Enlarge / One of two solar arrays on NASA’s Psyche spacecraft was successfully deployed in JPL’s storied High Bay 2 clean room in March. The twin arrays will power the spacecraft and its science instruments during the mission.
NASA/JPL-Caltech

After launching from NASA’s Kennedy Space Center in August, the Psyche spacecraft will plug along on its Hall thrusters until it reaches Mars in May 2023. Then it will slingshot around the red planet for a gravitational assist for the final leg of the journey to its namesake asteroid.

“The most important thing is to get the engine and thrusters going right away,” JPL’s Henry Stone, Psyche project manager, told Ars. “This is not a chemical propulsion, this is an electrical propulsion mission. That means we are powering the vehicle, propulsing all the way to Psyche, in addition to doing a gravitational assist around Mars. We need to launch the vehicle, get it into a safe state quickly, and be prepared to get the engines up and running so that we can get to the final destination.”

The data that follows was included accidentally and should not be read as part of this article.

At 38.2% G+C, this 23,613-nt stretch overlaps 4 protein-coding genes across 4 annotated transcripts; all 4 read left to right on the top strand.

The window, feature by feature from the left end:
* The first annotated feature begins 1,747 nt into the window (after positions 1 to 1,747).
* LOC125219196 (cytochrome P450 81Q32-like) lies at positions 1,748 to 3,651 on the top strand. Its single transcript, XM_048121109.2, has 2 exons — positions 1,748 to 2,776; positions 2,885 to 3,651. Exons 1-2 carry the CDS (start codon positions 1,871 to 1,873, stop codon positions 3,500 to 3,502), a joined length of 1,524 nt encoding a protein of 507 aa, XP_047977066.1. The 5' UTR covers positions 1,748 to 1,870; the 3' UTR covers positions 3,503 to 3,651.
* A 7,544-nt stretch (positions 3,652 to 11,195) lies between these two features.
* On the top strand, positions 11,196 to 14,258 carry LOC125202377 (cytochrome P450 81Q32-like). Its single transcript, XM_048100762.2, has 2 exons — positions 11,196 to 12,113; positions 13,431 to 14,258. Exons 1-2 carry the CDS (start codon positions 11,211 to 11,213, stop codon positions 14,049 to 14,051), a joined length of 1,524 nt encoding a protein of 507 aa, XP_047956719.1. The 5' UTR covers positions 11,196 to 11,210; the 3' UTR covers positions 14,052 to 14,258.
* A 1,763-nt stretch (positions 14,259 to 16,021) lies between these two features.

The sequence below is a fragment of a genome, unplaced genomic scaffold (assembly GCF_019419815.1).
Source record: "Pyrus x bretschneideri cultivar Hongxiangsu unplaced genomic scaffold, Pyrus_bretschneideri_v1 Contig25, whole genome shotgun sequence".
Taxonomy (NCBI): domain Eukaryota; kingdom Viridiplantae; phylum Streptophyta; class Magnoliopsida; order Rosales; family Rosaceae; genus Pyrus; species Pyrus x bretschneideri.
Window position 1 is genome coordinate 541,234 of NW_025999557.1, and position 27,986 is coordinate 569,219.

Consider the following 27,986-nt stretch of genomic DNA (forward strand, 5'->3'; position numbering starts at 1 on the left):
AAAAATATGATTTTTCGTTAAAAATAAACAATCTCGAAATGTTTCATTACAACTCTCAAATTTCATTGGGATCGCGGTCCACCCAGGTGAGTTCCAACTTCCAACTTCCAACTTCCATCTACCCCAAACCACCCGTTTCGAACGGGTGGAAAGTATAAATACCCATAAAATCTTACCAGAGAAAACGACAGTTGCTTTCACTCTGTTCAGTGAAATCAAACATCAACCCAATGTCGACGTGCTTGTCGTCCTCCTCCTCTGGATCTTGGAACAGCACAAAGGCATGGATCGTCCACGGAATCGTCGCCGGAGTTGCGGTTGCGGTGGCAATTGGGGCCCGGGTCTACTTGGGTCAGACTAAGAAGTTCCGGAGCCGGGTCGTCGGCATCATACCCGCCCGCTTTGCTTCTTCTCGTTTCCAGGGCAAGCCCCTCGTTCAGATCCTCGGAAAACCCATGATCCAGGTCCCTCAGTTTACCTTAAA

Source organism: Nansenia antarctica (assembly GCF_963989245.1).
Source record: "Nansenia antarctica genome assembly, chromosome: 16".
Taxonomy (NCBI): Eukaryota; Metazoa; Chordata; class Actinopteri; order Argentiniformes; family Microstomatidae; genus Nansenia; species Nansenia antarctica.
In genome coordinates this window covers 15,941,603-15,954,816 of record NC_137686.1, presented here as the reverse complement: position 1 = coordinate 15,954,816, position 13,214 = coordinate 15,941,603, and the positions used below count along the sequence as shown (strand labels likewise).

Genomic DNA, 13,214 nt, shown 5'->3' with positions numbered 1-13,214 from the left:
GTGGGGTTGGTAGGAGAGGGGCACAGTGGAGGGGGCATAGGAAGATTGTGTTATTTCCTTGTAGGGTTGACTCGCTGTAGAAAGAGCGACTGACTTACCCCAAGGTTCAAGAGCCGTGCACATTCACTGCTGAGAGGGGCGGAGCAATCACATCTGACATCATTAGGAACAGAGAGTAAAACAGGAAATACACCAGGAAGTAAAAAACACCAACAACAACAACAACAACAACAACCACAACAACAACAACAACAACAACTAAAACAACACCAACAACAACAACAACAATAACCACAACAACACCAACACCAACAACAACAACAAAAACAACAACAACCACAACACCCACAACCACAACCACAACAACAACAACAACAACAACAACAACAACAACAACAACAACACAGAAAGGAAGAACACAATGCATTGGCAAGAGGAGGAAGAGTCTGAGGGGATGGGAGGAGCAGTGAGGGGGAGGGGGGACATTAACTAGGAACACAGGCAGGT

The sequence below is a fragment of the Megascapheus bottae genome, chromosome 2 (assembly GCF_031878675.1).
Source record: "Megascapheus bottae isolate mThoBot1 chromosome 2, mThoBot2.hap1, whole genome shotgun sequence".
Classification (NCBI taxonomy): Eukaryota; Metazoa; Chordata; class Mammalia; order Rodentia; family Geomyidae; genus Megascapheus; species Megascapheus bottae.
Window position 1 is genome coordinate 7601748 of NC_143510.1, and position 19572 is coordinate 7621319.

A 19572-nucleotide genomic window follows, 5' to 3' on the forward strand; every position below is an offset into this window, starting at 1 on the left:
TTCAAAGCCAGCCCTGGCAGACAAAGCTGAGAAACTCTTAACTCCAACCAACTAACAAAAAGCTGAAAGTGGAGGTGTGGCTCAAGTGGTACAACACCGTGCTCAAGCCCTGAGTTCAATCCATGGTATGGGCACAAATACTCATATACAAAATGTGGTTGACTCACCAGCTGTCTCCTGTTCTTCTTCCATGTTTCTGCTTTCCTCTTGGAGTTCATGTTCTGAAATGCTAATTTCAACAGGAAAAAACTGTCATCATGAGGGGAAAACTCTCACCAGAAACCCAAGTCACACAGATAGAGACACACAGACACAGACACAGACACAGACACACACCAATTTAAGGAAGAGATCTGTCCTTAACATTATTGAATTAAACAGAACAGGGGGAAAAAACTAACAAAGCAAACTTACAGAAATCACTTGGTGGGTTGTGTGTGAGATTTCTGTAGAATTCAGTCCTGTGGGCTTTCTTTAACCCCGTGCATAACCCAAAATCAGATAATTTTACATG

Once everything is up and running, testing will begin on a laser communications experiment called Deep Space Optical Communications (DSOC), which will operate for about a year. The objective of this optical system is to improve the performance of spacecraft communications substantially over conventional radio frequency (rf) systems, similar to how fiber optic cables replaced old-school telephone wires.

Your intrepid Ars correspondent in full clean room gear.
Enlarge / Your intrepid Ars correspondent in full clean room gear.
Jennifer Ouellette

“There’s a huge bandwidth crunch,” JPL’s Abhijit “Abi” Biswas, DSOC project technologist, told Ars. “We’re running out of bandwidth because of demand from near-Earth satellites. Moving to optical opens up a nice slice of spectrum. You get much higher data rates than rf— roughly a factor of 10 for large distances—all for the same mass and power, once we work out all the kinks. We have targeted data rates at targeted distances so if we can hit those data rates, then definitely it’s worked.”